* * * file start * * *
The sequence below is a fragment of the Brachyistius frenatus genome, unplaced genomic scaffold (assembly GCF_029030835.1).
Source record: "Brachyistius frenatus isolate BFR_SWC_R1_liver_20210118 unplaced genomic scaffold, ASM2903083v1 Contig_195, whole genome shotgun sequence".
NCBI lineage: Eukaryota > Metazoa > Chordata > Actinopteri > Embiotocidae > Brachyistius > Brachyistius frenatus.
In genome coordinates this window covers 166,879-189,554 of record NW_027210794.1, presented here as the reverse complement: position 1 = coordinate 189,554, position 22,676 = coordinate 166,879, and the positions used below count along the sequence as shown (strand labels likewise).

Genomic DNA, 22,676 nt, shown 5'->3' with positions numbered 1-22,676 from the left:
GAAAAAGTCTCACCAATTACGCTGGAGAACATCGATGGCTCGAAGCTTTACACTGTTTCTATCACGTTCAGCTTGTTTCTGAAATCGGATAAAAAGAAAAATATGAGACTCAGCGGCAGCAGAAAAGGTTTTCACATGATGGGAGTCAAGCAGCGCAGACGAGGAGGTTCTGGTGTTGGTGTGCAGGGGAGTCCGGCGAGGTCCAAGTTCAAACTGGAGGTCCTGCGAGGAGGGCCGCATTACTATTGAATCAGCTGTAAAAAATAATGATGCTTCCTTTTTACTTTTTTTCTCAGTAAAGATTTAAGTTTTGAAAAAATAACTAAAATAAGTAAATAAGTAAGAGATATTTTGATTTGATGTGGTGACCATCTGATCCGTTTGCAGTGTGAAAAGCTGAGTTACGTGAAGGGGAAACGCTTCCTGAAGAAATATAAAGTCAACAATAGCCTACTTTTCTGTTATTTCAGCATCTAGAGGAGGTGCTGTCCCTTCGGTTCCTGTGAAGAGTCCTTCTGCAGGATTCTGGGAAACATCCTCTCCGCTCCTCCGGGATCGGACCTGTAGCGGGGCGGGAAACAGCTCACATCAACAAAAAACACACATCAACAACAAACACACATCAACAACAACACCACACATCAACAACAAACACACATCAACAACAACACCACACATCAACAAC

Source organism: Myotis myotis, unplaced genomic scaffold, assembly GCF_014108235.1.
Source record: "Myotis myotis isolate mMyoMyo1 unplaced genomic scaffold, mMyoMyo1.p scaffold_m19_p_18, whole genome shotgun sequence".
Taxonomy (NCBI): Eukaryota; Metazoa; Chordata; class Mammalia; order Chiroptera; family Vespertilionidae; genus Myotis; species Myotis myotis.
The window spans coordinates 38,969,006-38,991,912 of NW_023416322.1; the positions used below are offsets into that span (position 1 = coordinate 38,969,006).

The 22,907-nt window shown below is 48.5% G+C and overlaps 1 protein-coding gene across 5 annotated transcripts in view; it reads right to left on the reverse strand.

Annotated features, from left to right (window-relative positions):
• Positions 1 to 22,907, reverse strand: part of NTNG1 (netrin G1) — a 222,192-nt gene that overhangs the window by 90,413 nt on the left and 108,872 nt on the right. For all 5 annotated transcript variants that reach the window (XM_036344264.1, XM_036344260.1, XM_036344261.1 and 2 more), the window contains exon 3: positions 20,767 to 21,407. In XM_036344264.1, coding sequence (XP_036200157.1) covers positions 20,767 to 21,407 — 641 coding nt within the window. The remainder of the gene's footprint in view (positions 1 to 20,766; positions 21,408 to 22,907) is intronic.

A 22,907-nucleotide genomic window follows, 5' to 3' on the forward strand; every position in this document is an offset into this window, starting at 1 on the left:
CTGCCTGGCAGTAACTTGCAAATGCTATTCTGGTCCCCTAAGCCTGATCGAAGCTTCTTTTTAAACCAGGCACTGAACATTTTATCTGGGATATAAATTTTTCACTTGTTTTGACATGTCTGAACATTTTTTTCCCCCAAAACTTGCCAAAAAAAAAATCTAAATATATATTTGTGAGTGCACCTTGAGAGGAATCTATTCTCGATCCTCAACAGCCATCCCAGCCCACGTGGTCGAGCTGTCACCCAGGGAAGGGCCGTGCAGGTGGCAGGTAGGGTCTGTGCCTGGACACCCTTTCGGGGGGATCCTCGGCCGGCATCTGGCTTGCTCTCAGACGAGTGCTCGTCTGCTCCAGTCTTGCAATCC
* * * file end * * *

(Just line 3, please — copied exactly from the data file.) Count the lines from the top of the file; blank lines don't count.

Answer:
NCBI lineage: Eukaryota > Metazoa > Chordata > Actinopteri > Embiotocidae > Brachyistius > Brachyistius frenatus.